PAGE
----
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Symantec Reports Cyber Criminals Are Becoming Increasingly Professional

New Internet Security Threat Research Reveals that Hackers are Adopting New Business-Like Strategies to Successfully Perform Malicious Activity

CUPERTINO, Calif. – Sept. 17, 2007 – The latest Internet Security Threat Report (ISTR), Volume XII released today by Symantec Corp. (Nasdaq: SYMC) concludes that cyber criminals are increasingly becoming more professional – even commercial – in the development, distribution and use of malicious code and services. While cybercrime continues to be driven by financial gain, cyber criminals are now utilizing more professional attack methods, tools and strategies to conduct malicious activity.

“As the global cyber threat continues to grow, it has never been more important to remain vigilant and informed on the evolving threat landscape,” said Dan Lohrmann, chief information security officer, State of Michigan. “Symantec's Internet Security Threat Report continues to provide us with critical information on the most current online security trends, helping us better protect our state's infrastructure and citizen information.”

During the reporting period of Jan. 1, 2007, through June 30, 2007¹, Symantec detected an increase in cyber criminals leveraging sophisticated toolkits to carry out malicious attacks. One example of this strategy was MPack, a professionally developed toolkit sold in the underground economy. Once purchased, attackers could deploy MPack’s collection of software components to install malicious code on thousands of computers around the world and then monitor the success of the attack through various metrics on its online, password protected control and management console. MPack also exemplifies a coordinated attack, which Symantec reported as a growing trend in the previous volume of the ISTR where cyber criminals deploy a combination of malicious activity.

Phishing toolkits, which are a series of scripts that allow an attacker to automatically set up phishing Web sites that spoof legitimate Web sites, are also available for professional and commercial cybercrime. The top three most widely used phishing toolkits were responsible for 42 percent of all phishing attacks detected during the reporting period.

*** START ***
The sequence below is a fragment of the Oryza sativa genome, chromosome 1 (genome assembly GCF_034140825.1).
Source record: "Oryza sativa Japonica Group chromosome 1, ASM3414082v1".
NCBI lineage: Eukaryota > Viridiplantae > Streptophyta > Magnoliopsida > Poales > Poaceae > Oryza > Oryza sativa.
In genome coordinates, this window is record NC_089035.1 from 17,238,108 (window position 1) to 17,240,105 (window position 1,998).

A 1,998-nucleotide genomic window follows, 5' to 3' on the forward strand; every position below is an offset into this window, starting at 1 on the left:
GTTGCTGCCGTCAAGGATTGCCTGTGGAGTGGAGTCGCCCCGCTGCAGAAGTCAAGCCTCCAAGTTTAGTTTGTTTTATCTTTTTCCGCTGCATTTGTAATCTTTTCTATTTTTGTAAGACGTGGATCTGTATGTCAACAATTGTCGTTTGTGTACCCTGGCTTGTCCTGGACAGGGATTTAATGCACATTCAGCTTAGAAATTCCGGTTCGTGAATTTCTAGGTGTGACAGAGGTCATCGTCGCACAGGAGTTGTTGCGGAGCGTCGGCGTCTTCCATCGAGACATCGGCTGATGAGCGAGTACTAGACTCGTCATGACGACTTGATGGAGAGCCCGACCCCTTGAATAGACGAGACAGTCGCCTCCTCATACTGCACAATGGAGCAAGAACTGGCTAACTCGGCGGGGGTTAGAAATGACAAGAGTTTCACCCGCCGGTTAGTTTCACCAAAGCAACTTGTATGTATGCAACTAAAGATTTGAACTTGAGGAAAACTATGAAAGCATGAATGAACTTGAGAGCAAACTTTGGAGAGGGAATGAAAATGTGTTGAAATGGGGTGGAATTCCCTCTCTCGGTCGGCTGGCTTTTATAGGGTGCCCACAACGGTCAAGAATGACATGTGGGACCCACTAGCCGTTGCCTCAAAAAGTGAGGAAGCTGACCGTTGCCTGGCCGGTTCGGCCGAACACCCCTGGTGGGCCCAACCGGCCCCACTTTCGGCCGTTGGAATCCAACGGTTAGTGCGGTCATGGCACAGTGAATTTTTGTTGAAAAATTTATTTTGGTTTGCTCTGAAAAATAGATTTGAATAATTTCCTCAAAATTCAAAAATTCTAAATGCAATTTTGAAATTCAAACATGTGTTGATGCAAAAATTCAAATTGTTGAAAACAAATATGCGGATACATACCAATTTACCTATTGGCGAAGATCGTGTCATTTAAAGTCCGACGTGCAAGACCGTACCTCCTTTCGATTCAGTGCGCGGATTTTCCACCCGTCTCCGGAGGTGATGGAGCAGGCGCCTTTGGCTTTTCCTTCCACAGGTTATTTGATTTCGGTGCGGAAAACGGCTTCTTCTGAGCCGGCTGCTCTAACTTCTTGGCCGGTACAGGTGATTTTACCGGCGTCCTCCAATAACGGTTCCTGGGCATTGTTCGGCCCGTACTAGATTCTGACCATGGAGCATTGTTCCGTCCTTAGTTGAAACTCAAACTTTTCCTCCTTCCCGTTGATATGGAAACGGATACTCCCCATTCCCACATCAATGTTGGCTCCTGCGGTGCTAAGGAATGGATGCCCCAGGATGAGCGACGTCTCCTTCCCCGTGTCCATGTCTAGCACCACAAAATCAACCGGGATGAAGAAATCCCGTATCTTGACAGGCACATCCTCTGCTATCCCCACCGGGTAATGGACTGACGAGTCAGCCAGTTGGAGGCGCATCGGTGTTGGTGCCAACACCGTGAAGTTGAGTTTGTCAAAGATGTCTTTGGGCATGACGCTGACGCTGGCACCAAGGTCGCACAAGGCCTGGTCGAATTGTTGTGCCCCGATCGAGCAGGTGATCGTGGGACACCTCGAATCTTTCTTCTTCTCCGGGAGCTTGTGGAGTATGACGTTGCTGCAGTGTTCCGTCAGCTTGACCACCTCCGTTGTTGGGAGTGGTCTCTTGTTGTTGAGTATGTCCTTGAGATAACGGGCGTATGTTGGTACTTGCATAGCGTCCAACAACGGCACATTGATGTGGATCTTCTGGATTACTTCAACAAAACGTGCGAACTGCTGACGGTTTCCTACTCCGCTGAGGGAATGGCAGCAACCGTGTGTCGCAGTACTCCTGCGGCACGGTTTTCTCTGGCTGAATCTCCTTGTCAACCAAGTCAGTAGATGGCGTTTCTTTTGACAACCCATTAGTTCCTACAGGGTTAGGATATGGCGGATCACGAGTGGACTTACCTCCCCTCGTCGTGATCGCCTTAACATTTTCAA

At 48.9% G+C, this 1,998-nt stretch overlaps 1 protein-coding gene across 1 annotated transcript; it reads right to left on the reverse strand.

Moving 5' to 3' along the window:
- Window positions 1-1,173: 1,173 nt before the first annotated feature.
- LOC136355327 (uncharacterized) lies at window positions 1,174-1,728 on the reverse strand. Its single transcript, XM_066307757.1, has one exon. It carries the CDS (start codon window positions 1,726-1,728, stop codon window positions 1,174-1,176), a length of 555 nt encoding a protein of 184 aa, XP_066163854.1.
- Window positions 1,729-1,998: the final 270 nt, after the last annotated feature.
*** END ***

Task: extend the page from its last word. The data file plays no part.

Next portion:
“In the last several Internet Security Threat Reports, Symantec discussed a significant shift in attackers motivated from fame to fortune,” said Arthur Wong, senior vice president, Symantec Security Response and Managed Services. “The Internet threats and malicious activity we are currently tracking demonstrate that hackers are taking this trend to the next level by making cybercrime their actual profession, and they are employing business-like practices to successfully accomplish this goal.”

Increase in Cyber Criminals Exploiting Trusted Environments to Target Victims

During the reporting period, Symantec detected attackers indirectly targeting victims by first exploiting vulnerabilities in trusted environments, such as popular financial, social networking and career recruitment Web sites. Symantec observed 61 percent of all vulnerabilities disclosed were in Web applications. Once a trusted Web site has been compromised, cyber criminals can use it as a source for distribution of malicious programs in order to then compromise individual computers. This attack method allows cyber criminals to wait for their victims to come to them verses actively seeking out targets. Social networking Web sites are particularly valuable to attackers since they provide access to a large number of people, many of whom trust the site and its security. These Web sites can also expose a lot of confidential user information that can then be used in attempts to conduct identity theft, online fraud or to provide access to other Web sites from which attackers can deploy further attacks.